Other improvisers depict differently the origin of the “new order”: The Nazi party, financed and called to power by big capital, has freed itself from its master just as the broom did from the apprentice-sorcerer. Nazism has undertaken to eliminate the capitalist bourgeoisie in favor of its own aggrandizement. It “controls” the property of the latter, which means that in reality it disposes of that property. Here the basic flaw in the method of improvisation stands out most glaringly. The improvisers take private property as it is legally defined, jus utendi et abutendi, the right to use and abuse, and they oppose this definition to the actual situation. The divergence is so marked that they rush to conclude that private property has been abolished. In reality all property is social in character, and capitalist property more than any previous forms. A capitalist can “use and abuse” his capital not as his whim dictates but in a certain well-defined manner, otherwise he is liable to an immediate penalty, namely, bankruptcy. He cannot use his profit as he likes. He must accumulate to improve his equipment and expand his enterprise. Otherwise he loses not only his profit but also his original capital. At a certain stage competition forces him even to abandon the individual ownership of his business and to enter into a corporation, and later into a cartel. Finally, he is compelled to wage war, to devote to that purpose an increasingly larger portion of his profits and to endure the haughty intervention of militarists and bureaucrats. All this proves that capitalist property is a contradictory phenomenon, self-devouring in character. And this we have known since the time of Marx. In a war economy the contradictions of capitalist property appear in their most aggravated form, but capitalist property is by no means abolished thereby: the clearest proof of this is the war itself.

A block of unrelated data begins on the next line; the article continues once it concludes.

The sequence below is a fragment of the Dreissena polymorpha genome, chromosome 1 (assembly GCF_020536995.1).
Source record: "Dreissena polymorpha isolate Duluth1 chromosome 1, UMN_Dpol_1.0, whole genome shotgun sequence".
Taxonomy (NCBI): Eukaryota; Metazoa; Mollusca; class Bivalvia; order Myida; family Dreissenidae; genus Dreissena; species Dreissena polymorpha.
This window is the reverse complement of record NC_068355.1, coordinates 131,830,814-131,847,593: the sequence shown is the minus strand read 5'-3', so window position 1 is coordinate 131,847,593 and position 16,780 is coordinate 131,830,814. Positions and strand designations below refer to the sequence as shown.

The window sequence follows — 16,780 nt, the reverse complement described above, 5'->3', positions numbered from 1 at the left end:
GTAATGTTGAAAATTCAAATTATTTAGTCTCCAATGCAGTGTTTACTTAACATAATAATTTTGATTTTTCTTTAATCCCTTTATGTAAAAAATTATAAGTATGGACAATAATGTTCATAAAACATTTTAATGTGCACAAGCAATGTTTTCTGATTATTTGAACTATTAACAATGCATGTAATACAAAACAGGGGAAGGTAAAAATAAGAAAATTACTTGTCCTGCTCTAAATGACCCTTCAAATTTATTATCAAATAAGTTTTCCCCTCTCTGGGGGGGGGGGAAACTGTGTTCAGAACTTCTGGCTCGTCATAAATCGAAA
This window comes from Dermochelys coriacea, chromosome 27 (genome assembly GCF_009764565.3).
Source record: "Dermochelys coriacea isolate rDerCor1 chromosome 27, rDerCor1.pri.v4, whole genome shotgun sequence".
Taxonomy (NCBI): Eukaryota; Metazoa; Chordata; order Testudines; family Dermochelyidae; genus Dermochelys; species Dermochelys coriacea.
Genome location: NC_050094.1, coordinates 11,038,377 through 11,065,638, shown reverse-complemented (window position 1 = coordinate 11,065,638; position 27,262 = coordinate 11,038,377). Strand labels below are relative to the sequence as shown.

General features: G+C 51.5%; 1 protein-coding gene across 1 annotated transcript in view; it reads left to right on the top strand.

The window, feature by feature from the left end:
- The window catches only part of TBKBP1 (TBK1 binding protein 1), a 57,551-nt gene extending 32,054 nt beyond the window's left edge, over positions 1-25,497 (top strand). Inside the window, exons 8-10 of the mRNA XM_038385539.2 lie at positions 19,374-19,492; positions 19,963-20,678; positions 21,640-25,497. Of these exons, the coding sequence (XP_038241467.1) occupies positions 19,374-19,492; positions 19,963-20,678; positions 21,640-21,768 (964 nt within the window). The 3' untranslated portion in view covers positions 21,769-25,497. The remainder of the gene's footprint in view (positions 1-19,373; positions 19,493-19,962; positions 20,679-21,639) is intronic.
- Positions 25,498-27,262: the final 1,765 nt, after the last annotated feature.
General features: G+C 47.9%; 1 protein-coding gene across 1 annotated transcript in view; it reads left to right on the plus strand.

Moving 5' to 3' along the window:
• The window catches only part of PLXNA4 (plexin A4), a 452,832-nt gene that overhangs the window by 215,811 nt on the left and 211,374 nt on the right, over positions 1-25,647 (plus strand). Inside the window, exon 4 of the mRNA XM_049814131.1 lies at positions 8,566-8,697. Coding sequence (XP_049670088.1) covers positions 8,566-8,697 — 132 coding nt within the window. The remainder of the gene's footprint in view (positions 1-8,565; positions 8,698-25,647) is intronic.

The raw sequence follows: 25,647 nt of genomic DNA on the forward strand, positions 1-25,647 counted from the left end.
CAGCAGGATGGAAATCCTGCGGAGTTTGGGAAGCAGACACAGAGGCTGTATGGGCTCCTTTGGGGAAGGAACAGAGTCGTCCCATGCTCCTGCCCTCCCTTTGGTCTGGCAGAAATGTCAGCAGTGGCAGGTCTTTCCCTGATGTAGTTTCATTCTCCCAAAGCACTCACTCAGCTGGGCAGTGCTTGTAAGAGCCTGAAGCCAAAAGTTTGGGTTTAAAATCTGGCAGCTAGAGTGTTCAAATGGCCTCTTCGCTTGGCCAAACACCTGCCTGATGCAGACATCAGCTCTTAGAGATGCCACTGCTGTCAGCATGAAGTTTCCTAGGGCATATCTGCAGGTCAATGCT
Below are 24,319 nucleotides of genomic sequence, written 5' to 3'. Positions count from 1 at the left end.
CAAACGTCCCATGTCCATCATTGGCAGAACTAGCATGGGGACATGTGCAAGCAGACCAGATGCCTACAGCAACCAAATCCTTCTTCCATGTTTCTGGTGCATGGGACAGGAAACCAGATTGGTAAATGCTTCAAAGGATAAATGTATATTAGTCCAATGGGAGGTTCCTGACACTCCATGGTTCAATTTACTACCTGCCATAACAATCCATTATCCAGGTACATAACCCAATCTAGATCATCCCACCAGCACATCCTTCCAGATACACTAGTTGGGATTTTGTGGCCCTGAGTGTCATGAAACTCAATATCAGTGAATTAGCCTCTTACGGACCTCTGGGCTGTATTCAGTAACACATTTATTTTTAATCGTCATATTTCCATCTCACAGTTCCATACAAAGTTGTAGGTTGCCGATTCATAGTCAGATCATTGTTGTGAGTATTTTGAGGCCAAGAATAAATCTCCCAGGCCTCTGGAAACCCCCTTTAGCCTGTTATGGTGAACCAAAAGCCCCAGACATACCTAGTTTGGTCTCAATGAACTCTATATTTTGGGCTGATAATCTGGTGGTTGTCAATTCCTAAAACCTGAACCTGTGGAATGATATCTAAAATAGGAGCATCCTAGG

We now come to the third difference from the first imperialist war. Does not the present state control constitute such a difference in degree as to justify the conclusion of a difference in kind? Such an inference is entirely groundless. In the production of consumers’ goods, food in particular, state regulation in 1918 was hardly less rigorous than now. In heavy industry (armaments and means of production) the current methods of control avoid such nakedly violent measures as the requisition by seizure of certain factories in Germany which were imposed by the army in the last war. Thanks to past experience and to long preparation the activities of the state now penetrate economy in a more organic, and on the whole, more thorough fashion than in the last war. Finally, it does seem that in the sphere of credit, state control has made measurable progress. But while the Nazis have perfected the technique of control, they have not made any great innovations, and it is manifestly impossible to infer the birth of a new social order unless one is prepared to recognize that this order was already born in Germany in 1915.

Repetition does not at all signify identity. The capitalism of 1941 is no longer that of 1916. It had passed through the first war, the shocks of the post-war epoch, the great depression. Herein lies the sharpest difference between the two wars. Concurrently, the present conflict imposes still more profound demands on the economy. Every country, victor and vanquished alike, will emerge from the slaughter with their economic systems much more debilitated than was the case in 1918. Can one expect an appreciable upsurge of the productive forces to follow the war? Until now at any rate no indication permits us to entertain such a hope. State intervention in German economy is fulfilling the same task as before: it mobilizes all the national forces for the duration of the struggle only to leave the economy all the more feeble and prostrate. With the exhaustion of all society it is quite possible that after this war forms of state control which disappeared at the end of the last war may be perpetuated. But it is clear that this can be only the means of organizing mass misery. What we have before us is not a new system capable of carrying humanity forward but a form of stagnation and decline of the old capitalist system.